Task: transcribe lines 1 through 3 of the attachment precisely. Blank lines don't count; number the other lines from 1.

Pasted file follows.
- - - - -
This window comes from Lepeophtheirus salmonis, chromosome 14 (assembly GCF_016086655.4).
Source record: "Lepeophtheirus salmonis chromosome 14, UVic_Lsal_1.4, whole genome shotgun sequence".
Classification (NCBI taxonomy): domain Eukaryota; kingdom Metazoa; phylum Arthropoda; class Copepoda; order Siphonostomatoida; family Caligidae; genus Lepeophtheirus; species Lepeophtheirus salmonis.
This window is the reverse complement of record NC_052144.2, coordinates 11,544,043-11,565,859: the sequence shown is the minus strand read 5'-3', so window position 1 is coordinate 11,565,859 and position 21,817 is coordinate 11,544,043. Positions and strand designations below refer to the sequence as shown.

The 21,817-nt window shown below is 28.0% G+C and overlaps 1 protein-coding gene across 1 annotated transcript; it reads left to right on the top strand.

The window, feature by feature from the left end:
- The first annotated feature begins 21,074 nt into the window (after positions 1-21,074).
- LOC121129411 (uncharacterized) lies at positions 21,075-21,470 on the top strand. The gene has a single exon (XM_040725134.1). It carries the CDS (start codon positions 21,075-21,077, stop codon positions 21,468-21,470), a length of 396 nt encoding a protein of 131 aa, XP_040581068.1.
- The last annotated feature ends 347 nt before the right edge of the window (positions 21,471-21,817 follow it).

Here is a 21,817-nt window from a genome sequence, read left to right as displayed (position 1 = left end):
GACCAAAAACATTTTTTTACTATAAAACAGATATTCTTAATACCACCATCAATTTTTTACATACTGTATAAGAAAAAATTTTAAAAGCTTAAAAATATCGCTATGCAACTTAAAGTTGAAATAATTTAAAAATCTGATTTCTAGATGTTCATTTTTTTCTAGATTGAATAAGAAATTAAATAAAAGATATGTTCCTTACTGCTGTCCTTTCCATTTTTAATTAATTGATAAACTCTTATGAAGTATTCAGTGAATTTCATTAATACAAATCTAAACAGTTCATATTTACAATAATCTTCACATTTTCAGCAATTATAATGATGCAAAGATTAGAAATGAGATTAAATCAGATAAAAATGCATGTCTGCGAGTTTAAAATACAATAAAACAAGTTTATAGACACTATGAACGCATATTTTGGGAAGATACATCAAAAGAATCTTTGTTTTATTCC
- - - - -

This window comes from Lepeophtheirus salmonis, chromosome 14 (assembly GCF_016086655.4).
Source record: "Lepeophtheirus salmonis chromosome 14, UVic_Lsal_1.4, whole genome shotgun sequence".
Classification (NCBI taxonomy): domain Eukaryota; kingdom Metazoa; phylum Arthropoda; class Copepoda; order Siphonostomatoida; family Caligidae; genus Lepeophtheirus; species Lepeophtheirus salmonis.